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THIS WEEK IN OTTAWA: Tomorrow night and Saturday in Ottawa you can see Cloud Gate Dance Theater of Taiwan perform Song of the Wanderers. Get tickets here…

THIS WEEK IN TORONTO: Tonight in Toronto (running until Saturday night) you can see Rina Singha and Danny Grossman perform Circles of Bricks: Rhythms of Kathak Dance. Get tickets here…

NEXT WEEK IN TORONTO: On Tuesday, March 25 you can see Peggy Baker Dance Company perform FREE at the Canadian Opera Company as part of their Noon Hour Dance Series. Show up early to get a good spot in the line!

Whether you are in the capital of Ontario or the capital of Canada you have the best of dance at your (tapping) feet.

For more information on upcoming performances and where to purchase season tickets check out:

National Arts Centre – Centre National des Arts on Facebook & twitter @CanadasNAC

Canadian Opera Company on Facebook & twitter @CanadianOpera

Fleck Dance Theatre on Facebook & twitter @HarbourfrontTO

IDENTITY CRISIS: When Two (or more) Worlds Collide with Akram Khan & Basma Alsharif

When Worlds Collide How Do You Return Back to Home?

Last Friday I experienced Akram Khan’s DESH at the National Arts Centre in Ottawa. Akram is one of Britain’s most exciting contemporary dancers / choreographers and like so many people in the 21st Century he is attempting to perform a balancing act between two (or more) worlds. There is the England of his own biography peppered with the history of the Bangladesh his parents left when they came from Dhaka to Wimbledon where Akram was born.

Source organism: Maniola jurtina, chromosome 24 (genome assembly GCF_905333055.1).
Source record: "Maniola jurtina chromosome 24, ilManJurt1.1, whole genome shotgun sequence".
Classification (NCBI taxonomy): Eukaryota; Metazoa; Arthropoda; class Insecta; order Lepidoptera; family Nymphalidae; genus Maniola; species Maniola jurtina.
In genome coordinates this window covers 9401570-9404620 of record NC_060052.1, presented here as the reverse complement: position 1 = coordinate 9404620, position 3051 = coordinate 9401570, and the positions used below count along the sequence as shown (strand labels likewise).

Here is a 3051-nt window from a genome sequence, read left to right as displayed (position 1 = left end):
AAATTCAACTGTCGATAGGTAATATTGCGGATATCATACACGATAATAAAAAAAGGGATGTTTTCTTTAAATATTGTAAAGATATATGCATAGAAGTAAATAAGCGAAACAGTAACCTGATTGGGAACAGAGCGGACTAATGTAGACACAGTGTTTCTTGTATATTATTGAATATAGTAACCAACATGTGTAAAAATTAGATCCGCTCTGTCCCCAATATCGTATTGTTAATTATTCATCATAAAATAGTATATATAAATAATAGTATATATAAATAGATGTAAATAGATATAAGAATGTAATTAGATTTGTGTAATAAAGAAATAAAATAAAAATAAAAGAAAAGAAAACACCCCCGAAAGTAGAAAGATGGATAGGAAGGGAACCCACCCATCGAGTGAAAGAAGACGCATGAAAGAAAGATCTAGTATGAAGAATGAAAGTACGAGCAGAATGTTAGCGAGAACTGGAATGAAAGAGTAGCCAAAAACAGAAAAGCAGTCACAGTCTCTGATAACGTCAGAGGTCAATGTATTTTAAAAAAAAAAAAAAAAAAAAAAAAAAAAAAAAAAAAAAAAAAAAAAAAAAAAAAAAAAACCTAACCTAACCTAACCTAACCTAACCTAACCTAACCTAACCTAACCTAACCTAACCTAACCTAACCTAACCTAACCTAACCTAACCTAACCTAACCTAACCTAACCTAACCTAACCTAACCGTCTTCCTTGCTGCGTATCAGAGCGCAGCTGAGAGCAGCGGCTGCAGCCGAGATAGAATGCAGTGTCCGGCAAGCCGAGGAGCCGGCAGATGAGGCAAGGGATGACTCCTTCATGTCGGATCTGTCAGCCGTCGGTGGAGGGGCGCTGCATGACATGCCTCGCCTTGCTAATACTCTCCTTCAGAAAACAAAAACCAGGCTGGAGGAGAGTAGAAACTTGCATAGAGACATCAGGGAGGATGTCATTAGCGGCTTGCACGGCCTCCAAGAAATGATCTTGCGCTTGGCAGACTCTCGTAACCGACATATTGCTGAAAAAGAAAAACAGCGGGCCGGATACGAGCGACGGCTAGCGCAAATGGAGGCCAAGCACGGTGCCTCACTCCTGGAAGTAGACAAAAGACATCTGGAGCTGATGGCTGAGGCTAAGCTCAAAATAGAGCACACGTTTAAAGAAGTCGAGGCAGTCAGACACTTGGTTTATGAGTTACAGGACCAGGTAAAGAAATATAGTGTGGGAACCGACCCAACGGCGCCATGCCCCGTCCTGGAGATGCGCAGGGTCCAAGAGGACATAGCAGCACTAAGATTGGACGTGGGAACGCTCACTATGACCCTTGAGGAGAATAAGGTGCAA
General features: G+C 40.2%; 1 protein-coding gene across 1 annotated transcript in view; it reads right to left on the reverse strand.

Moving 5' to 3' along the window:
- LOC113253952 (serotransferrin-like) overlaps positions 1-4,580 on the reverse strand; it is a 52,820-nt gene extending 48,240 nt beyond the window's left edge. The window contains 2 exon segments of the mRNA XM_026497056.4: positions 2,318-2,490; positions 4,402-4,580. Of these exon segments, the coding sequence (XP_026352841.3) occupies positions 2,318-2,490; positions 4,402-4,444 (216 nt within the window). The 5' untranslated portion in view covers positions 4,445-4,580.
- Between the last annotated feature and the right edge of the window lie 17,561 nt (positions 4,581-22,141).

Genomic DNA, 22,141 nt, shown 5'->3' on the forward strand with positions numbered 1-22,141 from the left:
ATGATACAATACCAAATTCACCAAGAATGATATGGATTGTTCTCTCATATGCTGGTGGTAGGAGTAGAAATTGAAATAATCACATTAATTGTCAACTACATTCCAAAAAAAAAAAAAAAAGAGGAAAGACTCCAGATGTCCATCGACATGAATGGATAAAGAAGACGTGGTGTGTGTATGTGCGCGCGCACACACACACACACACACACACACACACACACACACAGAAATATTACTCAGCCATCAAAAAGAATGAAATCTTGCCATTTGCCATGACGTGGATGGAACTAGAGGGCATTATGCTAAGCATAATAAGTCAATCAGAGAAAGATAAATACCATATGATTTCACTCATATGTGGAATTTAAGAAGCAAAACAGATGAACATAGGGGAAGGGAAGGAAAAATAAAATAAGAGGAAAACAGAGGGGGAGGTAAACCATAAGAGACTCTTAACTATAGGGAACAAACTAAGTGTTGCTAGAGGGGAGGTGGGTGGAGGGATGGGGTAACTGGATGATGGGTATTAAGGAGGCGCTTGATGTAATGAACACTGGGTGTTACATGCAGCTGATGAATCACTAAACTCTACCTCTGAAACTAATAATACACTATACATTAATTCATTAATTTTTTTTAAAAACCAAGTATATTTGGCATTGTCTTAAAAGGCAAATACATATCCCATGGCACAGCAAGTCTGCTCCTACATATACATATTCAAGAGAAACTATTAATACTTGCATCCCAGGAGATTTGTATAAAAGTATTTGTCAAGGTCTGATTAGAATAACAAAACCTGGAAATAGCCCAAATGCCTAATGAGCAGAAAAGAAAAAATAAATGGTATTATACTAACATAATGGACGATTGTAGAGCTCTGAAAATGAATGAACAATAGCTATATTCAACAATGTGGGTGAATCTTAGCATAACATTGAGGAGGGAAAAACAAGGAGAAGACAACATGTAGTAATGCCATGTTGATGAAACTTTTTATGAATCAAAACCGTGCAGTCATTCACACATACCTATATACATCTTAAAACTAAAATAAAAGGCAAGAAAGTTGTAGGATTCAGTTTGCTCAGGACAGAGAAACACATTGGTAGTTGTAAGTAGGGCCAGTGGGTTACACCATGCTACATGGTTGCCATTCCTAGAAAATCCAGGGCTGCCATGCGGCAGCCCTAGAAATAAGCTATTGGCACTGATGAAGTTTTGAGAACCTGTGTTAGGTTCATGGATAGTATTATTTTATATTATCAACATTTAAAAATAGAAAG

Once caught mimicking Michael Jackson dance moves, Akram (who also credits being inspired by the moves of Bruce Lee, Fred Astaire and Charlie Chaplin) was immediately put into Kathak classes – his parents attempt to keep him rhythmically attuned to the sub-continent rather than the beat of American pop culture.

Eventually though the mash-up masala that London was produced this phenomenon of a performer who brilliantly synthesizes Occident and Orient into the most moving experiences for his audiences. Akram has also worked with other Brits who have built their careers around the psychological space created by cultural hybridity – writer Hanif Kureishi (Sammie & Rosie Get Laid, My Beautiful Laundrette, The Buddha of Suburbia), internationally renowned artist Sir Anish Kapoor, and musician-composer-producer Nitin Sawhney who has worked with musical ‘fusion-aries’ like Natacha Atlas, Cheb Mami, Nusrat Fateh Ali Khan, and most recently produced the score for Canadian director Deepha Mehta’s adaptation of Salman Rushdie’s Midnight’s Children – a poignant narrative on the agony and the ecstasy of hovering between many states of being.

“Contemporary dance can have more ambiguity which means it can also have many more stories”

DESH (which means homeland in Bangla) starts in a pre-Partition place then moves forward and backward through memories around the birth of modern day Bangladesh and the genesis of the dancer’s career in Great Britain.

When asked after his NAC performance if DESH is based on the biography of his and his father’s lives Akram replies “it was personal, but not so much to be about me but to be universal.” Akram and his team went to Bangladesh to gather stories they could link to his own and from that experience arose DESH. He went on to say that in contemporary dance there is more ambiguity in the delivery so the interpretation is able to hit closer to home for more people regardless of whether the audience has a historical connection to the story.